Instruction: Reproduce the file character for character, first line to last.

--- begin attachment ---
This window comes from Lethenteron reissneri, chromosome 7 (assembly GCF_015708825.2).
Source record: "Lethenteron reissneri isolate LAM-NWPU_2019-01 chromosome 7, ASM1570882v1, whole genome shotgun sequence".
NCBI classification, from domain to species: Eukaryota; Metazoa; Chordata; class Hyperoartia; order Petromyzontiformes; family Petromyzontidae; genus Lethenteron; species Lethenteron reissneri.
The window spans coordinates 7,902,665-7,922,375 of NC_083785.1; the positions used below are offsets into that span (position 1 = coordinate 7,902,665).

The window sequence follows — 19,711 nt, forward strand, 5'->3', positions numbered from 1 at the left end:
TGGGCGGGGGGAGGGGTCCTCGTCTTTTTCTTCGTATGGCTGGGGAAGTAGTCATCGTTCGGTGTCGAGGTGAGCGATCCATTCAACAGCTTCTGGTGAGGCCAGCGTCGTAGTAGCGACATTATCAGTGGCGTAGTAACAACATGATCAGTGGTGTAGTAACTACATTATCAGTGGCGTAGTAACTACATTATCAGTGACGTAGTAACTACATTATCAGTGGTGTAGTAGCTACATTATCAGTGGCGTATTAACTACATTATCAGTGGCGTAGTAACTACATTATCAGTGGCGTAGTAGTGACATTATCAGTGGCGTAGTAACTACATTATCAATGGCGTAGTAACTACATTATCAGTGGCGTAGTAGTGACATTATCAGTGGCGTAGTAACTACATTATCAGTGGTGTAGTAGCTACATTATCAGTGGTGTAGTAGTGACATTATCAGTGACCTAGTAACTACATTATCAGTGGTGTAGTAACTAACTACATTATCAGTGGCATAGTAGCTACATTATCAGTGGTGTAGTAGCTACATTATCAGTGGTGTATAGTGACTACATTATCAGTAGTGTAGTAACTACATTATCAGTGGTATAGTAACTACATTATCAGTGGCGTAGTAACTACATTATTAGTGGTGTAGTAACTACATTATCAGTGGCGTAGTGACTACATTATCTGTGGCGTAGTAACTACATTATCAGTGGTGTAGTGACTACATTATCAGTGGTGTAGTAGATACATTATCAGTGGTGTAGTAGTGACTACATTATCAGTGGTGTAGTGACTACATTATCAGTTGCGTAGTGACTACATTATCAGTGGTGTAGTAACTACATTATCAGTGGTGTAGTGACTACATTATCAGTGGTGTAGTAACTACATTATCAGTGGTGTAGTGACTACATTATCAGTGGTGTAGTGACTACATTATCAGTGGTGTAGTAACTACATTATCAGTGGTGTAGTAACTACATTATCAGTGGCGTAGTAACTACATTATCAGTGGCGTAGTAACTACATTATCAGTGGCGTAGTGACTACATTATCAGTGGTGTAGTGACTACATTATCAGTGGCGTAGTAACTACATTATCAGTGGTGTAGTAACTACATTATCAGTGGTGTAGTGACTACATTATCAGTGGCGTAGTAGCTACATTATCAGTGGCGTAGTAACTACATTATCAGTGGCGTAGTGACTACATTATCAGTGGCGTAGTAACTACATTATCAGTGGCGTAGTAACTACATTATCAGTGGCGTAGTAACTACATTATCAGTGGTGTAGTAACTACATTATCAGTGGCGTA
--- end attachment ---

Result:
This window comes from Lethenteron reissneri, chromosome 7 (assembly GCF_015708825.2).
Source record: "Lethenteron reissneri isolate LAM-NWPU_2019-01 chromosome 7, ASM1570882v1, whole genome shotgun sequence".
NCBI classification, from domain to species: Eukaryota; Metazoa; Chordata; class Hyperoartia; order Petromyzontiformes; family Petromyzontidae; genus Lethenteron; species Lethenteron reissneri.
The window spans coordinates 7,902,665-7,922,375 of NC_083785.1; the positions used below are offsets into that span (position 1 = coordinate 7,902,665).

The window sequence follows — 19,711 nt, forward strand, 5'->3', positions numbered from 1 at the left end:
TGGGCGGGGGGAGGGGTCCTCGTCTTTTTCTTCGTATGGCTGGGGAAGTAGTCATCGTTCGGTGTCGAGGTGAGCGATCCATTCAACAGCTTCTGGTGAGGCCAGCGTCGTAGTAGCGACATTATCAGTGGCGTAGTAACAACATGATCAGTGGTGTAGTAACTACATTATCAGTGGCGTAGTAACTACATTATCAGTGACGTAGTAACTACATTATCAGTGGTGTAGTAGCTACATTATCAGTGGCGTATTAACTACATTATCAGTGGCGTAGTAACTACATTATCAGTGGCGTAGTAGTGACATTATCAGTGGCGTAGTAACTACATTATCAATGGCGTAGTAACTACATTATCAGTGGCGTAGTAGTGACATTATCAGTGGCGTAGTAACTACATTATCAGTGGTGTAGTAGCTACATTATCAGTGGTGTAGTAGTGACATTATCAGTGACCTAGTAACTACATTATCAGTGGTGTAGTAACTAACTACATTATCAGTGGCATAGTAGCTACATTATCAGTGGTGTAGTAGCTACATTATCAGTGGTGTATAGTGACTACATTATCAGTAGTGTAGTAACTACATTATCAGTGGTATAGTAACTACATTATCAGTGGCGTAGTAACTACATTATTAGTGGTGTAGTAACTACATTATCAGTGGCGTAGTGACTACATTATCTGTGGCGTAGTAACTACATTATCAGTGGTGTAGTGACTACATTATCAGTGGTGTAGTAGATACATTATCAGTGGTGTAGTAGTGACTACATTATCAGTGGTGTAGTGACTACATTATCAGTTGCGTAGTGACTACATTATCAGTGGTGTAGTAACTACATTATCAGTGGTGTAGTGACTACATTATCAGTGGTGTAGTAACTACATTATCAGTGGTGTAGTGACTACATTATCAGTGGTGTAGTGACTACATTATCAGTGGTGTAGTAACTACATTATCAGTGGTGTAGTAACTACATTATCAGTGGCGTAGTAACTACATTATCAGTGGCGTAGTAACTACATTATCAGTGGCGTAGTGACTACATTATCAGTGGTGTAGTGACTACATTATCAGTGGCGTAGTAACTACATTATCAGTGGTGTAGTAACTACATTATCAGTGGTGTAGTGACTACATTATCAGTGGCGTAGTAGCTACATTATCAGTGGCGTAGTAACTACATTATCAGTGGCGTAGTGACTACATTATCAGTGGCGTAGTAACTACATTATCAGTGGCGTAGTAACTACATTATCAGTGGCGTAGTAACTACATTATCAGTGGTGTAGTAACTACATTATCAGTGGCGTA